Martinez Gonzales apparently wasn't trying to hide his operation. This 1922 story from the Montrose Press via the Telluride Daily Journal says Gonzales was growing "Indian hemp or maraguana" out in his regular garden.
It also says that cops thought Gonzales was using his own supply, "and that explains his peculiar actions." But here's the best part (at least to us in a sativa-induced haze): They never say what those "peculiar actions" are. That's left up to the reader to imagine.
We figure the cops made this statement to insinuate something about the guy that wasn't true.
Hoping that when locals thought of him, it went something like this: "I always thought he was a bit strange by the way he parted his old-timey mustache while strolling about the town!"
Or, whatever it is that people did back during the 1920s in Montrose.
Maybe, just maybe, it was common knowledge that he usually did strange (at the time) things like laughing uncontrollably at others jokes, eating entire spreads of food in one sitting, getting really into the local band and philosophizing over funny-smelling cigarettes. More likely, his "oddness" translated to being Hispanic (even in richly Hispanic southwest Colorado) or simply growing the plant in his garden despite negative public opinion and persecution for doing so at that time. The clearly not Hispanic author talks about "Indian hemp" and how it is used in "Old Mexico" (a term we still need to bring back, btw) by the "natives."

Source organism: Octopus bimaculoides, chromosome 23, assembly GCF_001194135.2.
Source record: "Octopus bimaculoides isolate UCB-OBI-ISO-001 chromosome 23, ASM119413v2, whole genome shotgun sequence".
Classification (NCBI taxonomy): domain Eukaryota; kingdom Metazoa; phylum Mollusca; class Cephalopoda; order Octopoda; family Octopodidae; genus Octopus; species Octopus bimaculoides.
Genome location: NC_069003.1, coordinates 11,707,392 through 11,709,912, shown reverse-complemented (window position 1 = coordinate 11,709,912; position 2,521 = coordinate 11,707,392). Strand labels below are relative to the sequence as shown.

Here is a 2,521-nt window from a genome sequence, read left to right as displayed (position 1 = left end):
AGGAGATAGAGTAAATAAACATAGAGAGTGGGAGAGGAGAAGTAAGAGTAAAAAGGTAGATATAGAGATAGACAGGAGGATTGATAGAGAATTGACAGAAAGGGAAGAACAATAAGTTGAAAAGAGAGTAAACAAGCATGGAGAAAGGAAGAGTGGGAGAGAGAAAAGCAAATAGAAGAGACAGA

The report writes that marijuana makes the user have "strange delusions and makes him act in a crazy manner," as if he was quoting an old medical journal on the subject instead of from any actual exposure or experience with cannabis or cannabis users. To eliminate any doubt about the dangers, he closes with: "It is stated that users of this drug smoke the powdered leaves and that it has an awful effect upon them."
Yeah buddy. Real awful.
Gonzales, meanwhile, was held for his mental sanity and cops chopped down all the plants before threatened to stamp out any more that popped up around town.
More from our Colorado Cannabis Time Capsule archive: "1905: Mad scientist doctor will kill you with hash" and "1901: Stoner fisherman tells a whopper of a tale."
Keep Westword Free... Since we started Westword, it has been defined as the free, independent voice of Denver, and we would like to keep it that way. Offering our readers free access to incisive coverage of local news, food and culture. Producing stories on everything from political scandals to the hottest new bands, with gutsy reporting, stylish writing, and staffers who've won everything from the Society of Professional Journalists' Sigma Delta Chi feature-writing award to the Casey Medal for Meritorious Journalism. But with local journalism's existence under siege and advertising revenue setbacks having a larger impact, it is important now more than ever for us to rally support behind funding our local journalism. You can help by participating in our "I Support" membership program, allowing us to keep covering Denver with no paywalls.